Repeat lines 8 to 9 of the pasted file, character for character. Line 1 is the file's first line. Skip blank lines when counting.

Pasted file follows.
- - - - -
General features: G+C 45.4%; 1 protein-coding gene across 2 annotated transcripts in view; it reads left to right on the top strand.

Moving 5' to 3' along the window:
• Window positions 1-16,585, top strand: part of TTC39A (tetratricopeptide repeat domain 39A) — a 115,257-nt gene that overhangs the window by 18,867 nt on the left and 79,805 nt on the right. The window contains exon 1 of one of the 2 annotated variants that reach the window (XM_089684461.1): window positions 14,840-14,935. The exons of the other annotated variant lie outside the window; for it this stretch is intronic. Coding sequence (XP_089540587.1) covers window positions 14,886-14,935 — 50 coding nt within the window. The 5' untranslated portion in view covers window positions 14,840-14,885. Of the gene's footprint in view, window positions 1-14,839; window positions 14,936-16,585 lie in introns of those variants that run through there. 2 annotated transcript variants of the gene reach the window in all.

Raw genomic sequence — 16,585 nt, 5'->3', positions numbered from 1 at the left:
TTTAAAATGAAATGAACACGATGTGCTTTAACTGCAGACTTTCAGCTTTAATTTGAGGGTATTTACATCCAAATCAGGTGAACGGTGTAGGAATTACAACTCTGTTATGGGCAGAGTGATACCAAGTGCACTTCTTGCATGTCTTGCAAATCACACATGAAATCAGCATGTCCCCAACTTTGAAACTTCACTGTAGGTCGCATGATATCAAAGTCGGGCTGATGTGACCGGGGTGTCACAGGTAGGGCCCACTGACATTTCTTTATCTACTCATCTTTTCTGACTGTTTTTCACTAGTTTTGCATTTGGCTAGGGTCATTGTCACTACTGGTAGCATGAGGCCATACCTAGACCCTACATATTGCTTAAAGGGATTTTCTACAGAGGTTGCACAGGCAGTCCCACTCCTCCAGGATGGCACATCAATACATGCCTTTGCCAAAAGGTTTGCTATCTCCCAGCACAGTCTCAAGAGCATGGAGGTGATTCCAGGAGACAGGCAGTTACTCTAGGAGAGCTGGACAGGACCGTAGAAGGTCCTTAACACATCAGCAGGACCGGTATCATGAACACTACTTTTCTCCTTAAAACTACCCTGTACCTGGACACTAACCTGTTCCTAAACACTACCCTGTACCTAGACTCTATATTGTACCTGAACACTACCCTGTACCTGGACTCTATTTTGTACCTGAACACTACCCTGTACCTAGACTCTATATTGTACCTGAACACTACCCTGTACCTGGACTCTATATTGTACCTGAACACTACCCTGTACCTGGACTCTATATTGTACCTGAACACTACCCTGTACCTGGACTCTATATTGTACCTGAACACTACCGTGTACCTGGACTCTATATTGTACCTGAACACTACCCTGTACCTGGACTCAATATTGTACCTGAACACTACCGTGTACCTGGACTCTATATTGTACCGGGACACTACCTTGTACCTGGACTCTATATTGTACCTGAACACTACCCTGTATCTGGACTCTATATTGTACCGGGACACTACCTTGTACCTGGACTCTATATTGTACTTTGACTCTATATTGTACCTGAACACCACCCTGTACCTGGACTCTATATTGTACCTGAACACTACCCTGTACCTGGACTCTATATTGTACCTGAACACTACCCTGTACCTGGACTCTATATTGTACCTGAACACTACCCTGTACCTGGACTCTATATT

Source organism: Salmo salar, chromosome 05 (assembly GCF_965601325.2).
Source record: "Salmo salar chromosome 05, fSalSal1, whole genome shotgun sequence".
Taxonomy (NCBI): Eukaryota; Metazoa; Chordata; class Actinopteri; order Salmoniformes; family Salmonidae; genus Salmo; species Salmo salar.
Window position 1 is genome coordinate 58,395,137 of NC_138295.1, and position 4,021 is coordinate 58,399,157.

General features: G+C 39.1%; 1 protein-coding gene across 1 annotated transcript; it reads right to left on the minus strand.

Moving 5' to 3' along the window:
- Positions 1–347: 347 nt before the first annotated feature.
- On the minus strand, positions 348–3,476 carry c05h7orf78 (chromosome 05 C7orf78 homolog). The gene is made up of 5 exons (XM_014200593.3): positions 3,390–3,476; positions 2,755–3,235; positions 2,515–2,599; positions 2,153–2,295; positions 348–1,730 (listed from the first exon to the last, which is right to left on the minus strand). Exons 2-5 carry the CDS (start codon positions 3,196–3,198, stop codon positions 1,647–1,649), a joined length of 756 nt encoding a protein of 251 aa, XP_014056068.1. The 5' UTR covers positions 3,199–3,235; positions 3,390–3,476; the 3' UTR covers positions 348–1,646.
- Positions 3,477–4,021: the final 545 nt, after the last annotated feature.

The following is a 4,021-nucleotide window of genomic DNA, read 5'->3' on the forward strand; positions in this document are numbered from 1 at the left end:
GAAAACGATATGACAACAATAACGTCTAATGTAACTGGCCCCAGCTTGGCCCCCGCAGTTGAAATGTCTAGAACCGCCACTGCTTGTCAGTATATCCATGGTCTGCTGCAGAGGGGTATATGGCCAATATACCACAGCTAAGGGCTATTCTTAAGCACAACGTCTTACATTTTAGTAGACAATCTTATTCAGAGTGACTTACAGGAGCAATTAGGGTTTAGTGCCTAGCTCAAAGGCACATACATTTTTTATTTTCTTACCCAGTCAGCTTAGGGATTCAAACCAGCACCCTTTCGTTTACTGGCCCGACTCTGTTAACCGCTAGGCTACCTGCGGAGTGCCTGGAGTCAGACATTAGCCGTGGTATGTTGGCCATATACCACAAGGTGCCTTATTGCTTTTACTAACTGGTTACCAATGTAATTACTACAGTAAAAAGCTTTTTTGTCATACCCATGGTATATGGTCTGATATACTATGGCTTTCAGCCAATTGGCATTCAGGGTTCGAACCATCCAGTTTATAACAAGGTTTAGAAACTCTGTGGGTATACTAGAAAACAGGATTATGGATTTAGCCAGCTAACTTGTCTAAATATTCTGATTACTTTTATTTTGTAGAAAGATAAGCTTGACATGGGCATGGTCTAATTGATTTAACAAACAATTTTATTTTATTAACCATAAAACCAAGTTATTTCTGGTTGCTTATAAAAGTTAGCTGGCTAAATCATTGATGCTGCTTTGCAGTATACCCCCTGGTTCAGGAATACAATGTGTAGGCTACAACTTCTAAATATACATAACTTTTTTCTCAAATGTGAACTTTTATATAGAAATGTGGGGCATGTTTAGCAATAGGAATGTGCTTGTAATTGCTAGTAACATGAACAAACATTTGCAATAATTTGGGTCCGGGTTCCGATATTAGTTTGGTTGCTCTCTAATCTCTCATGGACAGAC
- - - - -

Taxonomy (NCBI): Eukaryota; Metazoa; Chordata; class Actinopteri; order Salmoniformes; family Salmonidae; genus Salmo; species Salmo salar.
Window position 1 is genome coordinate 58,395,137 of NC_138295.1, and position 4,021 is coordinate 58,399,157.